Just in time for summer, cases of a rare tick-borne illness appear to be increasing. While Lyme disease has been on the radar for years and is far more common, the potentially life-threatening Powassan virus (POW) is an even more ominous infection. Some scientists believe that, as a result of warmer winters, tick populations are thriving. While POW virus is rare, it is becoming more prevalent in deer ticks, sometimes called black-legged ticks, which can infect a number of mammals, including humans as "accidental" hosts.

According to the Centers for Disease Control and Prevention (CDC), "Powassan virus is transmitted to humans by the bite of an infected tick. Approximately 75 cases of POW virus disease were reported in the United States over the past ten years, with most cases occurring in the Northeast and Great Lakes regions." Most infections take place during the late spring, early summer, and mid-fall when ticks are most active. Powassan virus cannot be transmitted from person-to-person.

Powassan virus neuroinvasive disease cases reported by state, 2006-2015

  • Maine - 2
  • Massachusetts - 8
  • Minnesota - 20
  • New Hampshire - 1
  • New Jersey - 3
  • New York - 16
  • Pennsylvania - 1
  • Virginia - 1
  • Wisconsin - 16


Most people who become infected with POW virus do not develop any symptoms. Those who do become sick usually develop symptoms within one week to one month from the time the tick bites them. Symptoms may include:

  • Fever
  • Headache
  • Vomiting
  • Weakness
  • Confusion or Memory Loss
  • Loss of coordination
  • Speech difficulties
  • Seizures

Of particular concern, according to the CDC is that about 10% of POW infections are fatal and other victims may suffer from severe, lifelong neurological conditions as a result of encephalitis (inflammation of the brain) or meningitis (inflammation of the membranes that surround the brain and spinal cord).

Diagnosis and Treatment

If Powassan virus or another tick-borne illness is suspected based on the presenting symptoms, laboratory testing of the blood or spinal fluid will confirm the diagnosis. These tests detect antibodies that the immune system makes against the viral infection. There is no specific treatment for POW, but people with a severe case of the virus often need to be hospitalized to receive respiratory support, intravenous fluids, or medications to reduce swelling in the brain.


Since there is no vaccine for Powassan virus disease, the most effective method of preventing it is to protect against tick bites in general. Methods of prevention include:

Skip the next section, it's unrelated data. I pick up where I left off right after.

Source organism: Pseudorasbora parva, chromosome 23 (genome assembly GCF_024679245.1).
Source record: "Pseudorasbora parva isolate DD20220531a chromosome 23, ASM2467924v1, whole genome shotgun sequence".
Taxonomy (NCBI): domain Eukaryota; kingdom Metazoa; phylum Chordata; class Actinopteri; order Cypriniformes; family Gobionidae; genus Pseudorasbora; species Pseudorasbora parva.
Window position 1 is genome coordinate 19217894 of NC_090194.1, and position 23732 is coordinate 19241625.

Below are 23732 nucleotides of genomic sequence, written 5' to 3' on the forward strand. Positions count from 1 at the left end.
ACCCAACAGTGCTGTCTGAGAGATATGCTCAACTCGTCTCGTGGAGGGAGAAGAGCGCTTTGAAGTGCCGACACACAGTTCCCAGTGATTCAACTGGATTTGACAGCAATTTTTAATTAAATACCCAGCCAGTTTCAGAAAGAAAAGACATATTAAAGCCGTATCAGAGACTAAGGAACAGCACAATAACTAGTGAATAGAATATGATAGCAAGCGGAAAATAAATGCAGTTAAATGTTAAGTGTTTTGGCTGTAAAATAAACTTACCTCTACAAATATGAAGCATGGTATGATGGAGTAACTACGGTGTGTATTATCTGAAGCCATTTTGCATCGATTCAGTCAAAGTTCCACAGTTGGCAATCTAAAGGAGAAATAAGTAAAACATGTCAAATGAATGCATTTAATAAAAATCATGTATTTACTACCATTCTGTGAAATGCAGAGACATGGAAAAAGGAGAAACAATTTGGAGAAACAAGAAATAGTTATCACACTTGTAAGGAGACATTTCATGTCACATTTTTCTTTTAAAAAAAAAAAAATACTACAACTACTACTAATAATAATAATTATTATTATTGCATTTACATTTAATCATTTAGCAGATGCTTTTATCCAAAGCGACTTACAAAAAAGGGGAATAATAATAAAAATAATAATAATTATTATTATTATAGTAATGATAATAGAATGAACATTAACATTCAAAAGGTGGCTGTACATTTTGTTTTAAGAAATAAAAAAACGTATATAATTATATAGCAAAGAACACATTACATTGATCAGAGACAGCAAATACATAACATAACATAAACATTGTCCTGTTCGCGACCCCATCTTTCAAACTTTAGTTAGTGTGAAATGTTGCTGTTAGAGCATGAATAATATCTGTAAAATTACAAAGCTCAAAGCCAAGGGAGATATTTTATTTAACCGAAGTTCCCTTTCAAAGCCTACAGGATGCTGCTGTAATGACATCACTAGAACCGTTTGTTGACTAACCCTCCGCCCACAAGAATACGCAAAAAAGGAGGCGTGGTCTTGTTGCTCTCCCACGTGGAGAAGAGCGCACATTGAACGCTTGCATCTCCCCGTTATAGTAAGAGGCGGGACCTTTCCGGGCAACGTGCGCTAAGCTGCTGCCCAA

• Avoid tick habitats to reduce your chances of being bitten:
    • Avoid moist, shaded, wooded, or brushy areas.
    • When walking in the outdoors, stay on cleared, well-traveled paths, and walk in the center of trails to avoid overgrown grass and brush.
    • Avoid sitting on the ground or on stone walls.
    • Remove leaves, brush, and woodpiles from around your home and the yard.
    • Mow the grass often.
    • Discourage animals that carry ticks from coming onto your property.
  • Proper clothing can help protect you from tick bites. When spending time outdoors in areas where there may be ticks, you should:
    • Wear long pants and a long-sleeved shirt of a light color. Light-colored clothing makes it easier to see ticks.
    • Tuck shirt into pants and pants into socks. Wear a hat and closed shoes. This makes it more difficult for ticks to get onto your skin.
    • Put your clothes in the dryer on high heat for about 20 minutes after spending time outdoors to kill any unseen ticks.
  • Apply insect repellent that contains 20 percent or more DEET, picaridin, or IR3535 on exposed skin and clothing for protection that lasts several hours. Be sure to follow manufacturer directions carefully. Parents should apply the product to their children, avoiding hands, eyes, and mouth. Insect repellents containing permethrin also can be applied to pants, socks, shoes, and camping gear, and remains protective through several washings. The Environmental Protection Agency (EPA) has a website to help determine the insect repellent that is right for you or your family.
  • Find and remove ticks immediately before they have a chance to bite and attach.
    • Do frequent tick checks, including a naked, full body exam when returning from the outdoors. Parents should thoroughly check children, especially in their hair. Remember that young ticks can be very small, not much bigger than a sesame seed.
    • If you find any ticks, do the following:
      • With fine-point tweezers, grab the tick where it is attached, next to the skin.
      • Gently pull the tick straight out.
      • Save the tick in a small vial and mark the date.
      • Wash your hands and clean the tweezers with alcohol.
      • Report the bite to your doctor.
    • Bathe or shower within two hours after being outdoors to wash off or examine for ticks.
  • Examine clothing, gear, and pets for ticks, as well.

Most importantly, if a tick bites you, or someone you know, please consult your healthcare provider immediately.